There has been much controversy over Windows 8 with the replacement of the Start Menu–especially in regards for use by business or productivity users. But you might as well get the most out of the new metro-style Start Screen if you’ve upgraded.
Here we’ll discover some apps you might find useful as an IT or networking professional that you can run on your Windows 8 PC, laptop, or even your tablet running Windows 8 RT.
This app display your local and Internet (WAN) IP address on the live title. Plus you can open the app to view further network information: host name, profile name, connection type, authentication, encryption, subnet mask, IPv6 address, and connectivity status (local and/or Internet access).
IP Subnet Calculator
Lets you calculate network addresses and subnets. Input the IP address, adjust the Subnet Mask via a slider control and it displays Subnet Bits, Host Bits, Max Subnets, and Max Hosts. It also shows the Subnet (Network) and Broadcast addresses and the host range.
If you use the Rackspace Cloud, this app lets you control and manage your Cloud Servers and Cloud Files. You can perform the basic functions for your Cloud Servers: reboot, rename, resize, rebuild, create, or delete Cloud Servers, and manage backup schedules. You can also ping IP addresses to your Cloud Servers from multiple locations around the world. For Cloud Files, you can control CDN settings and create, delete, modify containers. You can also create, download, or open the files to your device. You can also manage your Load Balancers: view, create, update, and delete Cloud Load Balancers and add or remove nodes to Cloud Load Balancers.
The app also supports a passcode lock to protect the app and your cloud services and even wipes the app’s data after ten failed login attempts.
Lets you remotely monitor and manage computers and servers that you’ve installed their agent software onto. You can monitor computer resources like network performance, IIS, Exchange, Active Directory, and Hyper-V. You can also run tasks, execute commands in a terminal, manage running processes and services, check and apply updates, restart, shut down and wake your computers. It supports notifications and customized alerts.
Their free service supports up to 5 computers with no subscription payment required and no time limitation.
Simple Network Tools
This app doesn’t provide any live title display, but when you open it you’ll find some useful tools: What’s My IP to view your Internet (WAN) IP address, Lookup to get basic ownership details of an IP or domain, DNS Records to retrieve the DNS server addresses and records of an IP or domain, Ping to check an IP or domain’s status, and Trace to check the server path and latency of an IP or domain.
This Microsoft app provides a simple RDP client while still supporting RemoteApp connections and Remote Desktop Gateways. Although they still include the original client desktop program, this provides remote desktop connections in the metro-style interface.
If you use TeamViewer for remote desktoping, this app lets you access remote machines with their Partner ID or you can log into your account to view your list of computers. Though this app doesn’t support incoming or VPN connections (you still must install the desktop application for those), it does support encrypted remote desktop connections to Windows, Mac, or Linux machines, with reboot and multi-monitor support.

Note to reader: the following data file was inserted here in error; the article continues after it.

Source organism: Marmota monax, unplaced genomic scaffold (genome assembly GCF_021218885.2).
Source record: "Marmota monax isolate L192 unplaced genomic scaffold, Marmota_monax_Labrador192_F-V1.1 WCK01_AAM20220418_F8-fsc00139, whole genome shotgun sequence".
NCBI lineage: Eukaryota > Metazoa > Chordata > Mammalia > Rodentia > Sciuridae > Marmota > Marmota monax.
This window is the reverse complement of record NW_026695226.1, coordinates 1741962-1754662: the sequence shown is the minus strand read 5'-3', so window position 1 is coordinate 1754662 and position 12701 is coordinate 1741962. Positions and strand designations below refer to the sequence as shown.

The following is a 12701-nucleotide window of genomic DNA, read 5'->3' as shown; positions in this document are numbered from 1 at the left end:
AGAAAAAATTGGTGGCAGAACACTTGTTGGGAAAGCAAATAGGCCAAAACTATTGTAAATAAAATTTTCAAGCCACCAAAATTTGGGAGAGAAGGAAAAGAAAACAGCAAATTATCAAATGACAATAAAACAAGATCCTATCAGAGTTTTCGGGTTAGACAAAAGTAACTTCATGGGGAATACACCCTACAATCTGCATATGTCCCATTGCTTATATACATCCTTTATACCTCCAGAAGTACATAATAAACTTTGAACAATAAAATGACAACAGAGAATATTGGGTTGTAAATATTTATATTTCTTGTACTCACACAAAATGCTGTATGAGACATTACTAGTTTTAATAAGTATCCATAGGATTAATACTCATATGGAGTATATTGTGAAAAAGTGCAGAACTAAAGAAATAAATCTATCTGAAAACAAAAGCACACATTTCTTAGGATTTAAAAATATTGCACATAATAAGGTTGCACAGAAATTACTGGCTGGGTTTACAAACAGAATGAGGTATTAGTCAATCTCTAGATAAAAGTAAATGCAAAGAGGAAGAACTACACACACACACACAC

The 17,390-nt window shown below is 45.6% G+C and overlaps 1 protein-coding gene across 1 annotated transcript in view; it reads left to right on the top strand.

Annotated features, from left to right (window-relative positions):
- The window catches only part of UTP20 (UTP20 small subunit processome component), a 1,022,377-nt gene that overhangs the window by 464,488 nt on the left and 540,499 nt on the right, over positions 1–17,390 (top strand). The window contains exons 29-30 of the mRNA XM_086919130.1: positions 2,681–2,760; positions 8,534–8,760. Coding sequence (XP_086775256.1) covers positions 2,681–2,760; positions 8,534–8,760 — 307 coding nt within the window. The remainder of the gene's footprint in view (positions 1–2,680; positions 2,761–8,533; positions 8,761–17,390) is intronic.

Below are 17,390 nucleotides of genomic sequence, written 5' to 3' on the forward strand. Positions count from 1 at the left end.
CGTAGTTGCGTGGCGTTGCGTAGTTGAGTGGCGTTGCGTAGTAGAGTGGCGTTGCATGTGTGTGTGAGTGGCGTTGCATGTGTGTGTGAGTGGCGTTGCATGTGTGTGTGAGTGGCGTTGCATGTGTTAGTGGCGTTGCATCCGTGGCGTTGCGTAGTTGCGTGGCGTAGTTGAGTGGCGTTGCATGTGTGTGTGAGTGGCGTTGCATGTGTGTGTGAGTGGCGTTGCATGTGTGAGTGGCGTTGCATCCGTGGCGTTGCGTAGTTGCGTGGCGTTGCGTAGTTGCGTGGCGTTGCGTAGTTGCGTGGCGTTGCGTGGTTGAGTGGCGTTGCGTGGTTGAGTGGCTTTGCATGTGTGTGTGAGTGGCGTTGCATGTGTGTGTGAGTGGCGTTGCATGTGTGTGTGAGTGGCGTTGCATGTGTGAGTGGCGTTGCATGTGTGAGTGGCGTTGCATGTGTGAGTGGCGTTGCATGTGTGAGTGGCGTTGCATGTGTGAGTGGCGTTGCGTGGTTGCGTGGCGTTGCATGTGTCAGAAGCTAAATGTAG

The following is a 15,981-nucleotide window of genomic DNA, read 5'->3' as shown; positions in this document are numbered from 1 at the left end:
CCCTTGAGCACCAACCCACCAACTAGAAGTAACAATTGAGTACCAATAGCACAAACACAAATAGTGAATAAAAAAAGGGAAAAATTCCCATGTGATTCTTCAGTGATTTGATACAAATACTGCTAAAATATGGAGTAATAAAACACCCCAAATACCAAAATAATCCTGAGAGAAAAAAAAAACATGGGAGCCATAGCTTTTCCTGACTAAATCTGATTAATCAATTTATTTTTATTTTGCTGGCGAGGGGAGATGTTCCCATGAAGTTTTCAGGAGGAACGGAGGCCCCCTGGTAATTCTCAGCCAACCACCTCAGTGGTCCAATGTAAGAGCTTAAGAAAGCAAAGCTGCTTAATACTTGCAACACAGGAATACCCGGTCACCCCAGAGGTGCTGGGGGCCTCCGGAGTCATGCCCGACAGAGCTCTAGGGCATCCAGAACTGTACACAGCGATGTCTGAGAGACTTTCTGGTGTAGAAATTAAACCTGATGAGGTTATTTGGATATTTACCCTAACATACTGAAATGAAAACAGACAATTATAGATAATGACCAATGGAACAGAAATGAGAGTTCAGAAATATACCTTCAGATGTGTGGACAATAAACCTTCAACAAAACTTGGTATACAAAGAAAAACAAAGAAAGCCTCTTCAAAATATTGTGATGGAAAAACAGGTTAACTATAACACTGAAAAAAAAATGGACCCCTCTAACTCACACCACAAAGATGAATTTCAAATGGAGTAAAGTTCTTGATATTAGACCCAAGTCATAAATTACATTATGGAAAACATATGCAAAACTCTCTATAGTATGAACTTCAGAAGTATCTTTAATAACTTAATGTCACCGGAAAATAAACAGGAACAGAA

Let’s you test the connection quality between your computer/device and servers on the local network or the Internet. Instead of sending ICMP packets that are typically blocked by firewalls, it establishes a TCP/IP connection and works on both IPv4 and IPv6 networks. It can help you measure packet loss percentages and round-trip times. It supports simultaneous pinging of multiple hosts and displays data in nice visual manner
This app lets you control and monitor a UPnP capable router, displaying details like up- and download speed, connection statistics and status, IP-addresses, and device details. It also offers quick access to the router’s configuration interface. Plus the app can help with configuring your router or troubleshooting your internet connection.
This app allows you to wake-up remote PCs that are compatible with Wake-On-Lan or Wake-On-Wan. You can save remote PC details (MAC address and IP or hostname) and quickly send the “magic” packet in the future.
Provides a full FTP client with the usual functionality: download, upload, create, rename, and moving files. Plus you can also modify their access permissions.
This apps lets you manage your Hyper-V server’s virtual machines, provided you have their service component installed on your Hyper-V server machine (Windows 8 or Windows Server). You can view server status and amount of memory free. You can view screenshots of virtual machines and start, pause, and save them. The app supports multiple servers and Active Directory domains.
Lets you view MySQL 5.x databases, displaying a list of tables with a Modern UI style. It uses Secure Password Authentication over TCP/IP protocol to connect to MySQL databases via the Intranet or Internet. A future release will add new features for MySQL query data.
We reviewed over a dozen apps you can use in the new Windows 8 metro-style interface. As the Windows Store ages we’ll likely see even more apps useful for IT and networking professionals. Though you can find similar desktop applications for most of these apps that offer great functionality, these are great if you prefer the new interface or when you’re using Windows 8 RT tablets and devices.